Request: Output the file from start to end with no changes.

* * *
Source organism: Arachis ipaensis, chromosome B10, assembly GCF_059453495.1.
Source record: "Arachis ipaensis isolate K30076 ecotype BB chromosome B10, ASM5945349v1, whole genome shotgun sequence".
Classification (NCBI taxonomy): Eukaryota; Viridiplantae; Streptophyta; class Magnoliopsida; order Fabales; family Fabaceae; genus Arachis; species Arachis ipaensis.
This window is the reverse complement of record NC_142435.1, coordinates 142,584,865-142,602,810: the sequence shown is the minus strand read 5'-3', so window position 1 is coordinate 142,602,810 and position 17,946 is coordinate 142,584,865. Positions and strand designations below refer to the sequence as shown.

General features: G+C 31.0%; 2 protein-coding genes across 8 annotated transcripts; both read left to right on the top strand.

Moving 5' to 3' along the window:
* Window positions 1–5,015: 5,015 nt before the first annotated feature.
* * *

Source organism: Arachis ipaensis, chromosome B10, assembly GCF_059453495.1.
Source record: "Arachis ipaensis isolate K30076 ecotype BB chromosome B10, ASM5945349v1, whole genome shotgun sequence".
Classification (NCBI taxonomy): Eukaryota; Viridiplantae; Streptophyta; class Magnoliopsida; order Fabales; family Fabaceae; genus Arachis; species Arachis ipaensis.
This window is the reverse complement of record NC_142435.1, coordinates 142,584,865-142,602,810: the sequence shown is the minus strand read 5'-3', so window position 1 is coordinate 142,602,810 and position 17,946 is coordinate 142,584,865. Positions and strand designations below refer to the sequence as shown.

General features: G+C 31.0%; 2 protein-coding genes across 8 annotated transcripts; both read left to right on the top strand.

Moving 5' to 3' along the window:
* Window positions 1–5,015: 5,015 nt before the first annotated feature.